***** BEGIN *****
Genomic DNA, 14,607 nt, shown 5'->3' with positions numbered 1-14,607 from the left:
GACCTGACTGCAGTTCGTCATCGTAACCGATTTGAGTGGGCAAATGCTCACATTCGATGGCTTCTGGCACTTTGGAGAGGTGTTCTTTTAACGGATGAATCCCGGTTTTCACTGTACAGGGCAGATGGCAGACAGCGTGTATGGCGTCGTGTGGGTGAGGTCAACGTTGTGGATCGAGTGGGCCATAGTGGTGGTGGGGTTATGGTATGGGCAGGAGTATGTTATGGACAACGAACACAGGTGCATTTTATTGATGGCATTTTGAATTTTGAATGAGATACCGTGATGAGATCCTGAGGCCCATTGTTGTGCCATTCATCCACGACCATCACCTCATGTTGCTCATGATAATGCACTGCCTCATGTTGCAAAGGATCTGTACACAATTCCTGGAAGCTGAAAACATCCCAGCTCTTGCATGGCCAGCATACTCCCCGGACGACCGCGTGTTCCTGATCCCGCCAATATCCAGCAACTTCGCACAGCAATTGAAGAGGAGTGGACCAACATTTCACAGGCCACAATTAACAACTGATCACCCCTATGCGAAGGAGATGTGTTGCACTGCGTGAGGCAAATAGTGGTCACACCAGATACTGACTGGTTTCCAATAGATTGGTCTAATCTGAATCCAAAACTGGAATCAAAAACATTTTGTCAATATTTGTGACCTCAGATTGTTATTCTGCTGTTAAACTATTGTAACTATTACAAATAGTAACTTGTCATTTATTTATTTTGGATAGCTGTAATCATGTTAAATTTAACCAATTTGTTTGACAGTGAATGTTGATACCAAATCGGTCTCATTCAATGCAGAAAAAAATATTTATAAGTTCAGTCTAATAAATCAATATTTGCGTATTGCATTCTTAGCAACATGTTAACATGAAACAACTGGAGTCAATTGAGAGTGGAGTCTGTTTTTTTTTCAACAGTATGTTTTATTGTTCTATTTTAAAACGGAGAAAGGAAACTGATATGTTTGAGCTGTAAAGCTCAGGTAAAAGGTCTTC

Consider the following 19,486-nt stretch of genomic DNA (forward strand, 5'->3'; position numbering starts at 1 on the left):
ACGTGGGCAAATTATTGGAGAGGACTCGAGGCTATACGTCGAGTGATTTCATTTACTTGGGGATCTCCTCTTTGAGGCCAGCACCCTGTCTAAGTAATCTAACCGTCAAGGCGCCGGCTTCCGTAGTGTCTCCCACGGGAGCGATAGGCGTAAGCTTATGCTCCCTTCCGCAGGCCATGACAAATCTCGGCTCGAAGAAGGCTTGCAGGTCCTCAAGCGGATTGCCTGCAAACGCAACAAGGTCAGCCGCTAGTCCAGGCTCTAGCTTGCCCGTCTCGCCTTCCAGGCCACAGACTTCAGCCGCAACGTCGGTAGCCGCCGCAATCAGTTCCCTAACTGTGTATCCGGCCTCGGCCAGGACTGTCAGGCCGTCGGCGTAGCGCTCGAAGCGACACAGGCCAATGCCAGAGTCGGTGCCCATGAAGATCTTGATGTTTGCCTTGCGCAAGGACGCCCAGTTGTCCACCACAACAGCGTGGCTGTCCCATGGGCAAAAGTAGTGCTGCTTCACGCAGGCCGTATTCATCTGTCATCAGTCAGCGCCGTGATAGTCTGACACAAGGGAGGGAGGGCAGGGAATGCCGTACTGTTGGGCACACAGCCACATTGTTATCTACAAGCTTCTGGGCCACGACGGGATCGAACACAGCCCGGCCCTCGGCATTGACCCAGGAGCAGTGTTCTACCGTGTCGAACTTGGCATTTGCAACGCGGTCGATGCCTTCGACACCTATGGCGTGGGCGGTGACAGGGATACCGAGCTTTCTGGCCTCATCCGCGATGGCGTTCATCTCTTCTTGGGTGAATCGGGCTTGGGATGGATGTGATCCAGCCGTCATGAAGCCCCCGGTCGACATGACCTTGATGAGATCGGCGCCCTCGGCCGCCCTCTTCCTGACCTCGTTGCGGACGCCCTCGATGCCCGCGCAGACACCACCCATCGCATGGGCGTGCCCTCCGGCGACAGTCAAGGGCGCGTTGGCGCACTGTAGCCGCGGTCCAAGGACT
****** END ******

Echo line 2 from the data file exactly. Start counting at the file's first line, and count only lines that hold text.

GACCTGACTGCAGTTCGTCATCGTAACCGATTTGAGTGGGCAAATGCTCACATTCGATGGCTTCTGGCACTTTGGAGAGGTGTTCTTTTAACGGATGAATCCCGGTTTTCACTGTACAGGGCAGATGGCAGACAGCGTGTATGGCGTCGTGTGGGTGAGGTCAACGTTGTGGATCGAGTGGGCCATAGTGGTGGTGGGGTTATGGTATGGGCAGGAGTATGTTATGGACAACGAACACAGGTGCATTTTATTGATGGCATTTTGAATTTTGAATGAGATACCGTGATGAGATCCTGAGGCCCATTGTTGTGCCATTCATCCACGACCATCACCTCATGTTGCTCATGATAATGCACTGCCTCATGTTGCAAAGGATCTGTACACAATTCCTGGAAGCTGAAAACATCCCAGCTCTTGCATGGCCAGCATACTCCCCGGACGACCGCGTGTTCCTGATCCCGCCAATATCCAGCAACTTCGCACAGCAATTGAAGAGGAGTGGACCAACATTTCACAGGCCACAATTAACAACTGATCACCCCTATGCGAAGGAGATGTGTTGCACTGCGTGAGGCAAATAGTGGTCACACCAGATACTGACTGGTTTCCAATAGATTGGTCTAATCTGAATCCAAAACTGGAATCAAAAACATTTTGTCAATATTTGTGACCTCAGATTGTTATTCTGCTGTTAAACTATTGTAACTATTACAAATAGTAACTTGTCATTTATTTATTTTGGATAGCTGTAATCATGTTAAATTTAACCAATTTGTTTGACAGTGAATGTTGATACCAAATCGGTCTCATTCAATGCAGAAAAAAATATTTATAAGTTCAGTCTAATAAATCAATATTTGCGTATTGCATTCTTAGCAACATGTTAACATGAAACAACTGGAGTCAATTGAGAGTGGAGTCTGTTTTTTTTTCAACAGTATGTTTTATTGTTCTATTTTAAAACGGAGAAAGGAAACTGATATGTTTGAGCTGTAAAGCTCAGGTAAAAGGTCTTC